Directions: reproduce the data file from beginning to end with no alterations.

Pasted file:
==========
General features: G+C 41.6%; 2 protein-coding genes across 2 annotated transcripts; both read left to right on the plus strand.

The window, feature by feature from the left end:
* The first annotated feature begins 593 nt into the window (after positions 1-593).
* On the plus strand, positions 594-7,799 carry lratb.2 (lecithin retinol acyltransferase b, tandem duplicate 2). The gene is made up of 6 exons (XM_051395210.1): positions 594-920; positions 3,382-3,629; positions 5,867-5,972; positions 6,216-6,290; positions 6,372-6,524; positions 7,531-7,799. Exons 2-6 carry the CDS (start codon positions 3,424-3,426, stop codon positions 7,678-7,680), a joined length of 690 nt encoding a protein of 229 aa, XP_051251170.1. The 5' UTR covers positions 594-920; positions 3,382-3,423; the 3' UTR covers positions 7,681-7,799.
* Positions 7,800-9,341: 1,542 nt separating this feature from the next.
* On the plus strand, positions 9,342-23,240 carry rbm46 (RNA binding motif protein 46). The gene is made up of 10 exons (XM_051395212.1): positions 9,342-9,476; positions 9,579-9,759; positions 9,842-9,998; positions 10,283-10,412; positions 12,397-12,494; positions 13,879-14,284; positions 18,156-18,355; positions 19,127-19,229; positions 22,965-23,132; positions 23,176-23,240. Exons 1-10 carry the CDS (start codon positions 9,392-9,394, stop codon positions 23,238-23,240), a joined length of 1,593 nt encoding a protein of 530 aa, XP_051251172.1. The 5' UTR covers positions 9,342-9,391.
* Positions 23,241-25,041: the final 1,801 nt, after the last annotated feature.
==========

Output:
General features: G+C 41.6%; 2 protein-coding genes across 2 annotated transcripts; both read left to right on the plus strand.

The window, feature by feature from the left end:
* The first annotated feature begins 593 nt into the window (after positions 1-593).
* On the plus strand, positions 594-7,799 carry lratb.2 (lecithin retinol acyltransferase b, tandem duplicate 2). The gene is made up of 6 exons (XM_051395210.1): positions 594-920; positions 3,382-3,629; positions 5,867-5,972; positions 6,216-6,290; positions 6,372-6,524; positions 7,531-7,799. Exons 2-6 carry the CDS (start codon positions 3,424-3,426, stop codon positions 7,678-7,680), a joined length of 690 nt encoding a protein of 229 aa, XP_051251170.1. The 5' UTR covers positions 594-920; positions 3,382-3,423; the 3' UTR covers positions 7,681-7,799.
* Positions 7,800-9,341: 1,542 nt separating this feature from the next.
* On the plus strand, positions 9,342-23,240 carry rbm46 (RNA binding motif protein 46). The gene is made up of 10 exons (XM_051395212.1): positions 9,342-9,476; positions 9,579-9,759; positions 9,842-9,998; positions 10,283-10,412; positions 12,397-12,494; positions 13,879-14,284; positions 18,156-18,355; positions 19,127-19,229; positions 22,965-23,132; positions 23,176-23,240. Exons 1-10 carry the CDS (start codon positions 9,392-9,394, stop codon positions 23,238-23,240), a joined length of 1,593 nt encoding a protein of 530 aa, XP_051251172.1. The 5' UTR covers positions 9,342-9,391.
* Positions 23,241-25,041: the final 1,801 nt, after the last annotated feature.